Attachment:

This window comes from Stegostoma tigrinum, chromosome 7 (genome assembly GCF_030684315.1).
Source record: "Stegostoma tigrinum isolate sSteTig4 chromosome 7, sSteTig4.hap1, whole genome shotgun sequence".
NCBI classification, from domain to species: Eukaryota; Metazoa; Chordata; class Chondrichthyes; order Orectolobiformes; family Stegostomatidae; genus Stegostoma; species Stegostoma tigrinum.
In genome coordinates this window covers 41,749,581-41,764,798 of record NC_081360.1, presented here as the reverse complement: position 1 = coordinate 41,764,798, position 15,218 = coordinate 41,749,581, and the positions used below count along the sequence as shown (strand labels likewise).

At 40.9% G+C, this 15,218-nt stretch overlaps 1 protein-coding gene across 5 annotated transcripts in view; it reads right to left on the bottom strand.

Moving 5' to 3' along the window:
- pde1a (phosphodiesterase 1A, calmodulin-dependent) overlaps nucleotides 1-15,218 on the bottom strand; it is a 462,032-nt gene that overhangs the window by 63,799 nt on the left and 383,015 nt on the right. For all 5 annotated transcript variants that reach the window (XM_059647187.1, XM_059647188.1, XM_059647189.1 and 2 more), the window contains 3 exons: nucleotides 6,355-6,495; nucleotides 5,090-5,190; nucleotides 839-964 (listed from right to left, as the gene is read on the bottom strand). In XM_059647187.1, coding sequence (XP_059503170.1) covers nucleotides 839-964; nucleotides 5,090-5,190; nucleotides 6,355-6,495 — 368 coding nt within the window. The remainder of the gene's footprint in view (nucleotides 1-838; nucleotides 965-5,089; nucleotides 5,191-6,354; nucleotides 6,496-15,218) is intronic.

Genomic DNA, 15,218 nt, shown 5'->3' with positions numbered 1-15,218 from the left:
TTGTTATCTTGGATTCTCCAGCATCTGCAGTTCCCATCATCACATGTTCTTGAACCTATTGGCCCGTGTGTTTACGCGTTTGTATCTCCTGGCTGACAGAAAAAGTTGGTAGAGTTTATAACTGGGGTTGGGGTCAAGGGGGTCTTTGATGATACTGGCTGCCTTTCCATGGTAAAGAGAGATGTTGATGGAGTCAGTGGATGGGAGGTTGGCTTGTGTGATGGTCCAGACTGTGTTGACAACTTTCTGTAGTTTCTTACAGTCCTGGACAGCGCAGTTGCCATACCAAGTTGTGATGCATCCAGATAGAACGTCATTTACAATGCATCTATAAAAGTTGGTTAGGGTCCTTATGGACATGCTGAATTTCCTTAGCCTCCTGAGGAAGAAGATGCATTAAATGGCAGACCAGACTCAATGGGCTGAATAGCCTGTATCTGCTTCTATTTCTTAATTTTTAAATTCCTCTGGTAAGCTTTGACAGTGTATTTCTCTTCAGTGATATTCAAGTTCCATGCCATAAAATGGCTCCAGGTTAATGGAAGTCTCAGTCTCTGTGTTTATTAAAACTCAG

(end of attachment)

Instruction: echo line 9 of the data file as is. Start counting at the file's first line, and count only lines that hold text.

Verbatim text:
TTGTTATCTTGGATTCTCCAGCATCTGCAGTTCCCATCATCACATGTTCTTGAACCTATTGGCCCGTGTGTTTACGCGTTTGTATCTCCTGGCTGACAGAAAAAGTTGGTAGAGTTTATAACTGGGGTTGGGGTCAAGGGGGTCTTTGATGATACTGGCTGCCTTTCCATGGTAAAGAGAGATGTTGATGGAGTCAGTGGATGGGAGGTTGGCTTGTGTGATGGTCCAGACTGTGTTGACAACTTTCTGTAGTTTCTTACAGTCCTGGACAGCGCAGTTGCCATACCAAGTTGTGATGCATCCAGATAGAACGTCATTTACAATGCATCTATAAAAGTTGGTTAGGGTCCTTATGGACATGCTGAATTTCCTTAGCCTCCTGAGGAAGAAGATGCATTAAATGGCAGACCAGACTCAATGGGCTGAATAGCCTGTATCTGCTTCTATTTCTTAATTTTTAAATTCCTCTGGTAAGCTTTGACAGTGTATTTCTCTTCAGTGATATTCAAGTTCCATGCCATAAAATGGCTCCAGGTTAATGGAAGTCTCAGTCTCTGTGTTTATTAAAACTCAG